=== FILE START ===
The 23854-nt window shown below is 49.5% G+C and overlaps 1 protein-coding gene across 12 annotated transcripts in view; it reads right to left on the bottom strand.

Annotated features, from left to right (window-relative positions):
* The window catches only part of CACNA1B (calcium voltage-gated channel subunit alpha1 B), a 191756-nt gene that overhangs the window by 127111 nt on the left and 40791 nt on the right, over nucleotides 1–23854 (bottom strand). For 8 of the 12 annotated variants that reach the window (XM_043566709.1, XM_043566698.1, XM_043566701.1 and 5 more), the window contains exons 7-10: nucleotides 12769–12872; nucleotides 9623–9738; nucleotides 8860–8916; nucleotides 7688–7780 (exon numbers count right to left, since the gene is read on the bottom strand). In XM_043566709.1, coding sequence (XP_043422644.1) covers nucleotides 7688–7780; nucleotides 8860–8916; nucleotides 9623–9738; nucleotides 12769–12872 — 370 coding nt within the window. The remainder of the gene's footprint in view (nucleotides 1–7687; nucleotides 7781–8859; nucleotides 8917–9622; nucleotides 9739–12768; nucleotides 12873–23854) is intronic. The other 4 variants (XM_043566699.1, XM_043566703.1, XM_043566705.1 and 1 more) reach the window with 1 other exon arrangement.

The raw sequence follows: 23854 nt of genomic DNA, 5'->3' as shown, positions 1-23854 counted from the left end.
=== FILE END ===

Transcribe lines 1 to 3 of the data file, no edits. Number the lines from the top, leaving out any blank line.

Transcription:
The 23854-nt window shown below is 49.5% G+C and overlaps 1 protein-coding gene across 12 annotated transcripts in view; it reads right to left on the bottom strand.

Annotated features, from left to right (window-relative positions):
* The window catches only part of CACNA1B (calcium voltage-gated channel subunit alpha1 B), a 191756-nt gene that overhangs the window by 127111 nt on the left and 40791 nt on the right, over nucleotides 1–23854 (bottom strand). For 8 of the 12 annotated variants that reach the window (XM_043566709.1, XM_043566698.1, XM_043566701.1 and 5 more), the window contains exons 7-10: nucleotides 12769–12872; nucleotides 9623–9738; nucleotides 8860–8916; nucleotides 7688–7780 (exon numbers count right to left, since the gene is read on the bottom strand). In XM_043566709.1, coding sequence (XP_043422644.1) covers nucleotides 7688–7780; nucleotides 8860–8916; nucleotides 9623–9738; nucleotides 12769–12872 — 370 coding nt within the window. The remainder of the gene's footprint in view (nucleotides 1–7687; nucleotides 7781–8859; nucleotides 8917–9622; nucleotides 9739–12768; nucleotides 12873–23854) is intronic. The other 4 variants (XM_043566699.1, XM_043566703.1, XM_043566705.1 and 1 more) reach the window with 1 other exon arrangement.